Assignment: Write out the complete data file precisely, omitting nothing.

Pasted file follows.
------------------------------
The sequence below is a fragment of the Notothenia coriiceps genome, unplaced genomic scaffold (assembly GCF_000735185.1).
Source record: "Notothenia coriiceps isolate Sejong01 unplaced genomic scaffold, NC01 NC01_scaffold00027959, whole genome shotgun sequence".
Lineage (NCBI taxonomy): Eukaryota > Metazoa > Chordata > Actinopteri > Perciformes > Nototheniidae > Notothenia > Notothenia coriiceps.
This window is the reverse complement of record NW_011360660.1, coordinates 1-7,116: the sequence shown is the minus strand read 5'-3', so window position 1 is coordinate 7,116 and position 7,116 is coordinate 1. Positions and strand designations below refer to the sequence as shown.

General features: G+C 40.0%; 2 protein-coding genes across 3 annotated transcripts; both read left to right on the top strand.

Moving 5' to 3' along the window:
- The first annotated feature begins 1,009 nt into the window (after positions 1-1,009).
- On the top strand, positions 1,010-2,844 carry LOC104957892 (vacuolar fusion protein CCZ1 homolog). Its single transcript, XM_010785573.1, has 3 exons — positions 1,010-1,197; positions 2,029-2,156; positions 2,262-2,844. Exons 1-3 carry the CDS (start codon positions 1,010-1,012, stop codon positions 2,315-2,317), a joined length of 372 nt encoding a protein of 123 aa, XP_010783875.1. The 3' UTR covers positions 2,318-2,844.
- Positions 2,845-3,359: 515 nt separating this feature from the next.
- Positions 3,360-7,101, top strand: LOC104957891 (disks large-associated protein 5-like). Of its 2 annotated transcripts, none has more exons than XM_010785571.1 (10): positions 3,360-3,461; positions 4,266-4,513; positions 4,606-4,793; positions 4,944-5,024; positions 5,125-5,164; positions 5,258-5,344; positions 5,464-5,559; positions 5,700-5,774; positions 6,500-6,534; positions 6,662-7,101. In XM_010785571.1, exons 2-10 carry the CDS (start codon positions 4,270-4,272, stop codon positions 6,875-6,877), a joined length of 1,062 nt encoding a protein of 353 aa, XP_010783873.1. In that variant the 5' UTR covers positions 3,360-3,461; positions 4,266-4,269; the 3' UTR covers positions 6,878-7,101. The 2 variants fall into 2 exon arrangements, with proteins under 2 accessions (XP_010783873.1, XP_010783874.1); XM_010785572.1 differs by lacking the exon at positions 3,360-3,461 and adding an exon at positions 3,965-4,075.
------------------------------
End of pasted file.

The sequence below is a fragment of the Notothenia coriiceps genome, unplaced genomic scaffold (assembly GCF_000735185.1).
Source record: "Notothenia coriiceps isolate Sejong01 unplaced genomic scaffold, NC01 NC01_scaffold00027959, whole genome shotgun sequence".
Lineage (NCBI taxonomy): Eukaryota > Metazoa > Chordata > Actinopteri > Perciformes > Nototheniidae > Notothenia > Notothenia coriiceps.
This window is the reverse complement of record NW_011360660.1, coordinates 1-7,116: the sequence shown is the minus strand read 5'-3', so window position 1 is coordinate 7,116 and position 7,116 is coordinate 1. Positions and strand designations below refer to the sequence as shown.

General features: G+C 40.0%; 2 protein-coding genes across 3 annotated transcripts; both read left to right on the top strand.

Moving 5' to 3' along the window:
- The first annotated feature begins 1,009 nt into the window (after positions 1-1,009).
- On the top strand, positions 1,010-2,844 carry LOC104957892 (vacuolar fusion protein CCZ1 homolog). Its single transcript, XM_010785573.1, has 3 exons — positions 1,010-1,197; positions 2,029-2,156; positions 2,262-2,844. Exons 1-3 carry the CDS (start codon positions 1,010-1,012, stop codon positions 2,315-2,317), a joined length of 372 nt encoding a protein of 123 aa, XP_010783875.1. The 3' UTR covers positions 2,318-2,844.
- Positions 2,845-3,359: 515 nt separating this feature from the next.
- Positions 3,360-7,101, top strand: LOC104957891 (disks large-associated protein 5-like). Of its 2 annotated transcripts, none has more exons than XM_010785571.1 (10): positions 3,360-3,461; positions 4,266-4,513; positions 4,606-4,793; positions 4,944-5,024; positions 5,125-5,164; positions 5,258-5,344; positions 5,464-5,559; positions 5,700-5,774; positions 6,500-6,534; positions 6,662-7,101. In XM_010785571.1, exons 2-10 carry the CDS (start codon positions 4,270-4,272, stop codon positions 6,875-6,877), a joined length of 1,062 nt encoding a protein of 353 aa, XP_010783873.1. In that variant the 5' UTR covers positions 3,360-3,461; positions 4,266-4,269; the 3' UTR covers positions 6,878-7,101. The 2 variants fall into 2 exon arrangements, with proteins under 2 accessions (XP_010783873.1, XP_010783874.1); XM_010785572.1 differs by lacking the exon at positions 3,360-3,461 and adding an exon at positions 3,965-4,075.